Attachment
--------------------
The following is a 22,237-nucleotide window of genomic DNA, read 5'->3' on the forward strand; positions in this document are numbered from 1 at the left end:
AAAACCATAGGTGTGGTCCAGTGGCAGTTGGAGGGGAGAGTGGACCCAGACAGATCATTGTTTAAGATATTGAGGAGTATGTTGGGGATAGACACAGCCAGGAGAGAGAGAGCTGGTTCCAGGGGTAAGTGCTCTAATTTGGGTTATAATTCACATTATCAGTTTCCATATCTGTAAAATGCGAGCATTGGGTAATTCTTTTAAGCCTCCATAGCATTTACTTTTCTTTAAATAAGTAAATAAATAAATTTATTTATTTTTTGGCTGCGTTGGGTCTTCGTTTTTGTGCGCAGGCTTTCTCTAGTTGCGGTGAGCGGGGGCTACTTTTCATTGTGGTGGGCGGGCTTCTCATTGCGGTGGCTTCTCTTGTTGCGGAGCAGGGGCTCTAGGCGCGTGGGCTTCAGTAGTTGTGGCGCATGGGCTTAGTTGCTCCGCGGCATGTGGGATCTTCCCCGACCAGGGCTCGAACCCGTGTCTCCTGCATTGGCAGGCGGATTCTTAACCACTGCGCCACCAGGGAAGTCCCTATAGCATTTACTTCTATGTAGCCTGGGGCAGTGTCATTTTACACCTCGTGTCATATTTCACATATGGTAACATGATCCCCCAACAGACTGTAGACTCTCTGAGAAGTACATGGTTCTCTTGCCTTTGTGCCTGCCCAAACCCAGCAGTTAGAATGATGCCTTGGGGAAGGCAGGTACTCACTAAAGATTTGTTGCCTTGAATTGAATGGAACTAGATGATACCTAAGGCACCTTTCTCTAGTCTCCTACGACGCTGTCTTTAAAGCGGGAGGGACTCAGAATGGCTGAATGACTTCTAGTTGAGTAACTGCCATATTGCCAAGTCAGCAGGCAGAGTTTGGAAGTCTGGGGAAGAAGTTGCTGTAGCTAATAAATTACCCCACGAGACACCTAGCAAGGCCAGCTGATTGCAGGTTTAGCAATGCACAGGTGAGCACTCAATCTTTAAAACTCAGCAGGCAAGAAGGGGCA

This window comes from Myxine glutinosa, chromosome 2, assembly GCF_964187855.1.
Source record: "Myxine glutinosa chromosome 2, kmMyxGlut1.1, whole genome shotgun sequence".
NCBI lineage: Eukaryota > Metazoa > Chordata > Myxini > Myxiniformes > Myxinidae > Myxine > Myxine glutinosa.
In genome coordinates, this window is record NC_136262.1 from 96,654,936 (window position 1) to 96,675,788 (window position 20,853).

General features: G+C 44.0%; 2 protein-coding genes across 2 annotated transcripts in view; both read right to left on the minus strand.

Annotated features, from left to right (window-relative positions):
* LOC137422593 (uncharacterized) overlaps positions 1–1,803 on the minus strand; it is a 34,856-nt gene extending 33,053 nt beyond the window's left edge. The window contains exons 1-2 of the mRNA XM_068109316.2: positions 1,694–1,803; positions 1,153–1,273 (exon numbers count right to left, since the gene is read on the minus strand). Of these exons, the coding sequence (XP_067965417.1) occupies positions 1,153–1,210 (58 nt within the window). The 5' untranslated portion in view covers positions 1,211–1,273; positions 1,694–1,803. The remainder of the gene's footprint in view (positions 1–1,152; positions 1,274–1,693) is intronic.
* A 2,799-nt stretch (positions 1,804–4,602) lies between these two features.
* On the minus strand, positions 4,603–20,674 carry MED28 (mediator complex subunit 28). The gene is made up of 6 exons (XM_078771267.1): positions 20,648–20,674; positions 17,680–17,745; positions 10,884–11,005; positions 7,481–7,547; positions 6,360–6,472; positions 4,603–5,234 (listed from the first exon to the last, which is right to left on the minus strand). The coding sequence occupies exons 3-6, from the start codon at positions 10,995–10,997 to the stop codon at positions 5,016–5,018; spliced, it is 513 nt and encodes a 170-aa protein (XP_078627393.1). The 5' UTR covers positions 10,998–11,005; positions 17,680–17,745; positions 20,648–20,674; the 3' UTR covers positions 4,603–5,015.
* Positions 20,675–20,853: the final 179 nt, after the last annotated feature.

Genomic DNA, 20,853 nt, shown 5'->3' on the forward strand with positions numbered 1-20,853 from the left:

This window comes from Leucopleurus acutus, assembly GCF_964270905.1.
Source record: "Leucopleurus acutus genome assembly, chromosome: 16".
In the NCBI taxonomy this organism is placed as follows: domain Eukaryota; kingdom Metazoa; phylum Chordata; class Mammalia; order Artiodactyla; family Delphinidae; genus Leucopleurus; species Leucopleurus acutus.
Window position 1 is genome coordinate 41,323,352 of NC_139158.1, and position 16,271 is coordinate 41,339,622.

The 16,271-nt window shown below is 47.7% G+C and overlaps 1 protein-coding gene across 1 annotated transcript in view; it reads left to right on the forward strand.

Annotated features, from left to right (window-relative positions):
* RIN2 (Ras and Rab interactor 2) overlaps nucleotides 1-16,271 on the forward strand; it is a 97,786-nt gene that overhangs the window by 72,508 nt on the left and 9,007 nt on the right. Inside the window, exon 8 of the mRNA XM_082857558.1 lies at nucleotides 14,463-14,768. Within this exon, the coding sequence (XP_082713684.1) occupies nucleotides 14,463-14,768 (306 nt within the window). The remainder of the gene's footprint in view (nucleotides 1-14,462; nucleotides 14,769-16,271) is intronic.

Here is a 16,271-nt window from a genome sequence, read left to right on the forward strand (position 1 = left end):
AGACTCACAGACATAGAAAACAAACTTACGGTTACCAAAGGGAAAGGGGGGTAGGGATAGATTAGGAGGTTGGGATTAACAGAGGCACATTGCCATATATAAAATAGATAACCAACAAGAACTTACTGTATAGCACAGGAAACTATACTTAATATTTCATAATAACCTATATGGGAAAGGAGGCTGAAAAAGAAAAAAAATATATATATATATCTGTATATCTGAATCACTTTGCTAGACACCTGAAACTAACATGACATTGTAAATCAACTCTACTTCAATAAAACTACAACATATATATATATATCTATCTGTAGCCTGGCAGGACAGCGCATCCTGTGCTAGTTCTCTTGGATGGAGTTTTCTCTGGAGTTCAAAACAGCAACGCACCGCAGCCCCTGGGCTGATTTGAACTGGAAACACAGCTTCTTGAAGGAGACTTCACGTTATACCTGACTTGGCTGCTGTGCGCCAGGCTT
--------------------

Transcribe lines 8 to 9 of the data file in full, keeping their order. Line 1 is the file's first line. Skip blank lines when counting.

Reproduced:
Annotated features, from left to right (window-relative positions):
* LOC137422593 (uncharacterized) overlaps positions 1–1,803 on the minus strand; it is a 34,856-nt gene extending 33,053 nt beyond the window's left edge. The window contains exons 1-2 of the mRNA XM_068109316.2: positions 1,694–1,803; positions 1,153–1,273 (exon numbers count right to left, since the gene is read on the minus strand). Of these exons, the coding sequence (XP_067965417.1) occupies positions 1,153–1,210 (58 nt within the window). The 5' untranslated portion in view covers positions 1,211–1,273; positions 1,694–1,803. The remainder of the gene's footprint in view (positions 1–1,152; positions 1,274–1,693) is intronic.